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Air Scrubbers a Necessity in Water Damage Remediation Environments

When it comes to construction and restoration work in buildings or warehouses where there has been water damage, air scrubbers are necessary to combat air contamination that occurs in the process of solving water damage issues. Dust particles, ultra-fine dirt, and fungal spores become airborne when carpets, walls, and other materials are forcibly dried. Not only can this issue increase the overall cost of the job, but workers are put at risk of inhaling these pollutants. These allergens and toxins can linger after the building is reoccupied, causing health issues, complaints and, in some cases, can lead to legal action. One economical way to prevent this is through the use of air scrubbers as they reduce overall job time, and improve hygiene and safety throughout and after the remediation process.

Huge Air Scrubbers EquipmentPhoto Courtesy of Adwest Technologies, Inc.

Dangerous particulates released from water damaged materials and equipment used during the remediation process include drywall, VCT, dirt, carpet and asbestos fibers, concrete dust, saw dust, metal fumes and smoke particles. While the larger and heavier particles settle onto surfaces where they can be easily cleaned, studies have shown that 99% of particulate matter suspended in the air is 0.0004 inches/10 microns or less in size, invisible to the naked eye. These particles can remain suspended in the air, spreading through the environment on air currents for long periods of time because they are so light; and even if they do settle, they are easily stirred back up into the air.

Air Scrubbers EquipmentPhoto Courtesy of Adwest Technologies, Inc.

These allergens and particles also pose the greatest health threat because they are so small. Larger particles that are inhaled can be cleared from the throat and nose by sneezing, swallowing or coughing, but, according to the American Lung Association, particles 10 microns and smaller are much more likely to be pulled directly into the lungs upon inhalation. The smallest of these can eventually reach the alveoli where they could remain embedded for years, or even be absorbed into the bloodstream. These harmful particulates include microbial pollutants like fungal spores, bacteria, arthropods, algae, pet dander, insect remains, and pollens as well as volatile organic compounds (VOC), which are harmful and irritating gas-phase derivatives that are released when chemicals containing ketones, alcohols, aromatics and hydrocarbons vaporize. Obviously, the inhalation of these particulates should be avoided at all costs and the prevention of this can be ensured through the continual use of an air scrubber.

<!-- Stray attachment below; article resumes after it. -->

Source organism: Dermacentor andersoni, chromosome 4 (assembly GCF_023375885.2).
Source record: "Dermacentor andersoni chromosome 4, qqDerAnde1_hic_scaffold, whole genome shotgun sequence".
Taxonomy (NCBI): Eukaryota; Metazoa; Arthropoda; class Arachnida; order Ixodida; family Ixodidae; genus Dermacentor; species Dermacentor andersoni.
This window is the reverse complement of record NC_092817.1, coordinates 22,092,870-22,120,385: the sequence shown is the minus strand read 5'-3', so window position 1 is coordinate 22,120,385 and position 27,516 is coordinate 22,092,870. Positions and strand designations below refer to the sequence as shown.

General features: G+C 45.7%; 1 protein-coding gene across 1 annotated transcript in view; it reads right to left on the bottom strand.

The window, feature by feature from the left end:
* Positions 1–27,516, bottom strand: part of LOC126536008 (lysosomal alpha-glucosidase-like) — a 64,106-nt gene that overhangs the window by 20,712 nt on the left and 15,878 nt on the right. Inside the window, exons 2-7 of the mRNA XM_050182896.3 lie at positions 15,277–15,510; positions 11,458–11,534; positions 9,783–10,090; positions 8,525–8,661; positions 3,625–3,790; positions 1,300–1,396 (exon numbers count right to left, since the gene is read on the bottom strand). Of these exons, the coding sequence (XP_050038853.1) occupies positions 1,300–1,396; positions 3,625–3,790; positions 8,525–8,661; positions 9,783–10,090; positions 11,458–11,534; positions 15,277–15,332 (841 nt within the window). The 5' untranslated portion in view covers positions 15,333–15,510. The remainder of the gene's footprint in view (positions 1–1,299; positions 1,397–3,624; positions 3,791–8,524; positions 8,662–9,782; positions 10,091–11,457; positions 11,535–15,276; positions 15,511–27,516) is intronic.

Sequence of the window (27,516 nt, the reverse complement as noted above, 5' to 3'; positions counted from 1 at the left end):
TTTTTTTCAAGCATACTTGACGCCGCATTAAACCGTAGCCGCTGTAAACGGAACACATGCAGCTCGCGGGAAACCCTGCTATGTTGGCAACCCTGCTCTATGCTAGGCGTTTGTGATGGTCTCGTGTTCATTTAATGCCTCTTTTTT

In addition to preventing serious health issues, air scrubbers also reduce cleaning time after jobs and lower the possibility of re-contamination of the site as they capture airborne particulates and prevent them from dropping and re-settling on cleaned surfaces. Air scrubbers work continuously to remove harmful airborne particles and bio-pollutants, filtering the air in the work-zone six to eight times an hour. Proper air cleaning is ensured with this number of air changes per hour (ACH). These devices also remove odor, low concentrations of VOC and other gas-phase contaminants, providing a much safer and higher quality work environment.